Pattern of malignant mesothelioma incidence and occupational exposure to asbestos in Western Australia
Western Australia has one of the highest rates of malignant mesothelioma (MM) in the world.1 Early cases of MM were predominantly caused by the crocidolite mining operations at Wittenoom.1–3 During the 1950s, Australia had the highest per capita asbestos consumption in the world,2 mostly to manufacture asbestos cement, and there was an increasing number of MM cases in workers using these asbestos products. Production declined rapidly in the 1980s, and all production and importation of asbestos were prohibited from 31 December 2003.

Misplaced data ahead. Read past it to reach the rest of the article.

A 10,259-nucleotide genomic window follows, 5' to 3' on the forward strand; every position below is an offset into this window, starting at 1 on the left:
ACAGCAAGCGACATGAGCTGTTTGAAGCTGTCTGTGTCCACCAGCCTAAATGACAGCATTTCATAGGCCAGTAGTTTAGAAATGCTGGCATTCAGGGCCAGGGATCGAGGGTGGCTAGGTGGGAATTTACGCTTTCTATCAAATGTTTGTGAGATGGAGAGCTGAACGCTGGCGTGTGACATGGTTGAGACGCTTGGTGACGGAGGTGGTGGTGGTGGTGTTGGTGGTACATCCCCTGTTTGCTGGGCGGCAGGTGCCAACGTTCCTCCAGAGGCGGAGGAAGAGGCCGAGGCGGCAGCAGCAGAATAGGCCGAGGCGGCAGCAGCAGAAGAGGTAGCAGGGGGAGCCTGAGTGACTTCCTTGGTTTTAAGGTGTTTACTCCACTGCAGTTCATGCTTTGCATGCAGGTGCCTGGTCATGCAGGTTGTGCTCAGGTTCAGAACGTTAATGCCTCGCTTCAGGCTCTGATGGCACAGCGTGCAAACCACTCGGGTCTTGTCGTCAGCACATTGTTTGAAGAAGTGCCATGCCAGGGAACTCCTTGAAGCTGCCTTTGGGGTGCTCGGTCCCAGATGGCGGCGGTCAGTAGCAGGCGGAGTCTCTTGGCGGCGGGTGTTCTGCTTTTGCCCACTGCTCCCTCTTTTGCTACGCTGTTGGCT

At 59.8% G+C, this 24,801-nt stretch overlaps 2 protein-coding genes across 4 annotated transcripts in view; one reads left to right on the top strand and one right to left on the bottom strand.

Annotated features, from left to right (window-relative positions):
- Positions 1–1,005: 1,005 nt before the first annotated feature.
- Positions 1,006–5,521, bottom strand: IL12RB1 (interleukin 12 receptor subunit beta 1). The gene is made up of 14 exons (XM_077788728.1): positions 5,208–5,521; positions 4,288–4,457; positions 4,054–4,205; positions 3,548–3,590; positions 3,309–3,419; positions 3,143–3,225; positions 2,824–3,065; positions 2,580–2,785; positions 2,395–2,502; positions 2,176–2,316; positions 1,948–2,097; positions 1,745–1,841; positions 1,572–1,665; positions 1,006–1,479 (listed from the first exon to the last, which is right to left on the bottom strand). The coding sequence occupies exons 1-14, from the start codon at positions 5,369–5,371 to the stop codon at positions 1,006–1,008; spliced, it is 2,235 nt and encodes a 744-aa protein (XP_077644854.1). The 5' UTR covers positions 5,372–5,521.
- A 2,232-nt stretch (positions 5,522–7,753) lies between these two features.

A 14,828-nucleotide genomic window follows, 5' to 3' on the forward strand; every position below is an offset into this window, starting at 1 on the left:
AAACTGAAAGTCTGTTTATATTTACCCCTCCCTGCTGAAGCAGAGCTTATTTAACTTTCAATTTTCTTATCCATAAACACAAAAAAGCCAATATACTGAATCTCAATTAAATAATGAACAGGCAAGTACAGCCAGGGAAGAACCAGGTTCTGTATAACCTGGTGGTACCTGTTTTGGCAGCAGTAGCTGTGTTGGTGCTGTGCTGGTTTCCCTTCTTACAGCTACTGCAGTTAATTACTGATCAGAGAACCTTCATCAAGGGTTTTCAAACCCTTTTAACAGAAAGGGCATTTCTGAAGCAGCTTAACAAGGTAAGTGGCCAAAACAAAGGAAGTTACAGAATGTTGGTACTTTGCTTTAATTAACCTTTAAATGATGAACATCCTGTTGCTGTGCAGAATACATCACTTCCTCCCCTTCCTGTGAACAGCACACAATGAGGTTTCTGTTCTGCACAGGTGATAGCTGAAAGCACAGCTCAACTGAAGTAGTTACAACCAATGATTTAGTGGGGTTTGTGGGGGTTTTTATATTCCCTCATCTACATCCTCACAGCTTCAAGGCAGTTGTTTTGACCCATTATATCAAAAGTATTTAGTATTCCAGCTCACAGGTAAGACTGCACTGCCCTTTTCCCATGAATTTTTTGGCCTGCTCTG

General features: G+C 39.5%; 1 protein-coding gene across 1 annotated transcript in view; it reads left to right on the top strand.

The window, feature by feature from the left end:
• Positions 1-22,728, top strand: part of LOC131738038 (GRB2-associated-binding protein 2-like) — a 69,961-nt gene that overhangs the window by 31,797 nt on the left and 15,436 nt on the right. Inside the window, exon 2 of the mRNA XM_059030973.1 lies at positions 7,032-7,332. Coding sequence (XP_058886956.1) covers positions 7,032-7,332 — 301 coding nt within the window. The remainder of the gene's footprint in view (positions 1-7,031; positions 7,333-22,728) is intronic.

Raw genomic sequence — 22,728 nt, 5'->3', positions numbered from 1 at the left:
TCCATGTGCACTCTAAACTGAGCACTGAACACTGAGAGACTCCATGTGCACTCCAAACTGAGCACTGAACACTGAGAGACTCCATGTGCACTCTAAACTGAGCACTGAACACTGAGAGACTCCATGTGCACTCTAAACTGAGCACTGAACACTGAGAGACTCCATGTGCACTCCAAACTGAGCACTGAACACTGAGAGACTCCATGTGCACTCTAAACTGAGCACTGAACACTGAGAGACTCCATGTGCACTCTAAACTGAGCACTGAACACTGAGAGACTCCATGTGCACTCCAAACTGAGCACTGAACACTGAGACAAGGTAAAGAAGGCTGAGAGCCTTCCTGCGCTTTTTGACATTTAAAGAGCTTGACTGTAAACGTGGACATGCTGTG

The aim of our study was to describe the pattern of MM incidence in WA in relation to occupational exposure to asbestos.
All incident cases of MM are recorded in the WA Cancer Registry and reviewed by an expert committee (pathologist, respiratory physician, occupational physician, epidemiologist and cancer registrar) to verify the diagnosis. All available exposure information — including medical (often collected for workers’ compensation purposes) and employment records — was examined to determine the most significant occupational exposure likely to be responsible for the disease. The number of cases for each occupational group was expressed as a proportion of all cases for each decade.
There were 1263 confirmed cases…